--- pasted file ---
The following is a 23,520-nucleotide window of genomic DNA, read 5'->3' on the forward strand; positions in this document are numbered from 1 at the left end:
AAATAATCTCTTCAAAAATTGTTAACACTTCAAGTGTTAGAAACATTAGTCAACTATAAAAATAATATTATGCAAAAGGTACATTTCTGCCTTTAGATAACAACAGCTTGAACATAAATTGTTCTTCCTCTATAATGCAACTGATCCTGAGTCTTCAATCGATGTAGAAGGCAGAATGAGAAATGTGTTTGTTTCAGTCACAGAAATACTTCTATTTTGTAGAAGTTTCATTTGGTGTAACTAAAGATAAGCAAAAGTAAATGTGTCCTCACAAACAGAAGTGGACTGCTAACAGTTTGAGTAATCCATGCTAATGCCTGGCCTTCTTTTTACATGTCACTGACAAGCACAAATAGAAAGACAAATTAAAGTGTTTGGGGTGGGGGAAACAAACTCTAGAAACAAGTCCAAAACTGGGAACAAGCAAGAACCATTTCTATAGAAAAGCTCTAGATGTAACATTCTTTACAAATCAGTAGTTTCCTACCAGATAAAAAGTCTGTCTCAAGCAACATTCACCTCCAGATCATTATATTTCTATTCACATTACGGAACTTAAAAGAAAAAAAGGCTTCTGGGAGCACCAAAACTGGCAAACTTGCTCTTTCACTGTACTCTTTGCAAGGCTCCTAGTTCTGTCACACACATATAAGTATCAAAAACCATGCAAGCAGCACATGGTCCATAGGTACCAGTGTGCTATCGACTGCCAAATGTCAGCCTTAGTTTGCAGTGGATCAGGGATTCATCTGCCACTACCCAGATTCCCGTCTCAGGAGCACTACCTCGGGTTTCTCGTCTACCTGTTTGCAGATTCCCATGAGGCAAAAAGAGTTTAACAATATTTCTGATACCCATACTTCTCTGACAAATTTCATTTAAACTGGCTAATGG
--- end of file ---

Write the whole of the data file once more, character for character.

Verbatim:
The following is a 23,520-nucleotide window of genomic DNA, read 5'->3' on the forward strand; positions in this document are numbered from 1 at the left end:
AAATAATCTCTTCAAAAATTGTTAACACTTCAAGTGTTAGAAACATTAGTCAACTATAAAAATAATATTATGCAAAAGGTACATTTCTGCCTTTAGATAACAACAGCTTGAACATAAATTGTTCTTCCTCTATAATGCAACTGATCCTGAGTCTTCAATCGATGTAGAAGGCAGAATGAGAAATGTGTTTGTTTCAGTCACAGAAATACTTCTATTTTGTAGAAGTTTCATTTGGTGTAACTAAAGATAAGCAAAAGTAAATGTGTCCTCACAAACAGAAGTGGACTGCTAACAGTTTGAGTAATCCATGCTAATGCCTGGCCTTCTTTTTACATGTCACTGACAAGCACAAATAGAAAGACAAATTAAAGTGTTTGGGGTGGGGGAAACAAACTCTAGAAACAAGTCCAAAACTGGGAACAAGCAAGAACCATTTCTATAGAAAAGCTCTAGATGTAACATTCTTTACAAATCAGTAGTTTCCTACCAGATAAAAAGTCTGTCTCAAGCAACATTCACCTCCAGATCATTATATTTCTATTCACATTACGGAACTTAAAAGAAAAAAAGGCTTCTGGGAGCACCAAAACTGGCAAACTTGCTCTTTCACTGTACTCTTTGCAAGGCTCCTAGTTCTGTCACACACATATAAGTATCAAAAACCATGCAAGCAGCACATGGTCCATAGGTACCAGTGTGCTATCGACTGCCAAATGTCAGCCTTAGTTTGCAGTGGATCAGGGATTCATCTGCCACTACCCAGATTCCCGTCTCAGGAGCACTACCTCGGGTTTCTCGTCTACCTGTTTGCAGATTCCCATGAGGCAAAAAGAGTTTAACAATATTTCTGATACCCATACTTCTCTGACAAATTTCATTTAAACTGGCTAATGG